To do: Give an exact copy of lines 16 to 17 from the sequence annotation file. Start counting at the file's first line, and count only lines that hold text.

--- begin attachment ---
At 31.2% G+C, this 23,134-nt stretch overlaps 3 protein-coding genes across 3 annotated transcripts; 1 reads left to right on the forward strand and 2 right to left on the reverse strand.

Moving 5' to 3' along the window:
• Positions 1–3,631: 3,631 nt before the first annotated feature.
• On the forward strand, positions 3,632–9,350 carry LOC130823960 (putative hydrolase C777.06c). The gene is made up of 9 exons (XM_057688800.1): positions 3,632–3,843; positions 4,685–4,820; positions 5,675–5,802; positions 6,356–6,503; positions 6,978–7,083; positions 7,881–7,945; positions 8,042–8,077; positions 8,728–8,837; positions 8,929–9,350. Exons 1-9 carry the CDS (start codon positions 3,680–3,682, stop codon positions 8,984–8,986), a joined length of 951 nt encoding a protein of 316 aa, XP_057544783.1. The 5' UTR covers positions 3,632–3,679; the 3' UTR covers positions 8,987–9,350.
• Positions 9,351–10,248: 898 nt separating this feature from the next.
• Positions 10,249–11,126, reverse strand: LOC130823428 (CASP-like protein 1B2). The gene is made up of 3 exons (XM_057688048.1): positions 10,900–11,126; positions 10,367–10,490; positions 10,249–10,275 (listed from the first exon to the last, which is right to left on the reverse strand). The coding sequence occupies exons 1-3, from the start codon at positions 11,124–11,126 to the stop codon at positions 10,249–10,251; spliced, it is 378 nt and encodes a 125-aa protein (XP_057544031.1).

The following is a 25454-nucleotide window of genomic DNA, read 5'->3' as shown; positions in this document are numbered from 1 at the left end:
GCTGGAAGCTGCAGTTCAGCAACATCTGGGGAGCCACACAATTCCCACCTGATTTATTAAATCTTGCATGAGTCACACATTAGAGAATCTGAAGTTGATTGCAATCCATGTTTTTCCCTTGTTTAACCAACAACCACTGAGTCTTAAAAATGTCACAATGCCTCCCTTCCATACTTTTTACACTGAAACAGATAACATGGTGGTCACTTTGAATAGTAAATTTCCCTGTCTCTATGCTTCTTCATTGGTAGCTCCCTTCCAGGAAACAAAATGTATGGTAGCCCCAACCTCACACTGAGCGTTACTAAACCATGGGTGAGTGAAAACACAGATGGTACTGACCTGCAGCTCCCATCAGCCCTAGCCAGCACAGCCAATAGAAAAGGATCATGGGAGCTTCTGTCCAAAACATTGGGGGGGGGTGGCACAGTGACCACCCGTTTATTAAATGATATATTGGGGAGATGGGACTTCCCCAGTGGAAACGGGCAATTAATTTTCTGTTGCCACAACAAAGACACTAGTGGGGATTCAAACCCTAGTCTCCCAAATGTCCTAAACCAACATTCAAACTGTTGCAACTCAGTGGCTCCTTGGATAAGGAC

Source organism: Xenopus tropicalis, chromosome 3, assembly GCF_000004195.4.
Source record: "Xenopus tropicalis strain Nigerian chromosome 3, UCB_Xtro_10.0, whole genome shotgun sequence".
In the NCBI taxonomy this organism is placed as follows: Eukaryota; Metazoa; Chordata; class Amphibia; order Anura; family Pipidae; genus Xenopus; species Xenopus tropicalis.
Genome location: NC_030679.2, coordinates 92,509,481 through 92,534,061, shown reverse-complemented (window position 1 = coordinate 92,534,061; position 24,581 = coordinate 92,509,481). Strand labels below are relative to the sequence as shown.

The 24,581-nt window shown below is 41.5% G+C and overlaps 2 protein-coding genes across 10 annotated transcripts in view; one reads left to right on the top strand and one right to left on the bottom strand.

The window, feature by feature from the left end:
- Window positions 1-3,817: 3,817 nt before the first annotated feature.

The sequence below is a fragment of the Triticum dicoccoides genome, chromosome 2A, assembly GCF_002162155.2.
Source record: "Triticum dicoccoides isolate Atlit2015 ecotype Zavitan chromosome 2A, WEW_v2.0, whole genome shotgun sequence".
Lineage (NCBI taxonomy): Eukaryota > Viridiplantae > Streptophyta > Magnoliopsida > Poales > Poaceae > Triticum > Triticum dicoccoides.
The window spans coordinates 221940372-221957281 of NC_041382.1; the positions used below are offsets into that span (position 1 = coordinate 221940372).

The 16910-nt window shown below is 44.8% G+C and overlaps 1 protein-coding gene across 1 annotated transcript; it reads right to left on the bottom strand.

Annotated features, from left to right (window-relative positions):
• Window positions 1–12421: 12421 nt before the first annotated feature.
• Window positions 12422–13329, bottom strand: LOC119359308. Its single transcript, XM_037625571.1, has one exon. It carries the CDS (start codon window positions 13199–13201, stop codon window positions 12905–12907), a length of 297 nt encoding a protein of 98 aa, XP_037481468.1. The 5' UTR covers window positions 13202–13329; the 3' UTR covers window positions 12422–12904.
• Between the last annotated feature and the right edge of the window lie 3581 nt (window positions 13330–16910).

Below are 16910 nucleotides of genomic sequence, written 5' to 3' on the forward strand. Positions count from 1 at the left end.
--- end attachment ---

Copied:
The sequence below is a fragment of the Triticum dicoccoides genome, chromosome 2A, assembly GCF_002162155.2.
Source record: "Triticum dicoccoides isolate Atlit2015 ecotype Zavitan chromosome 2A, WEW_v2.0, whole genome shotgun sequence".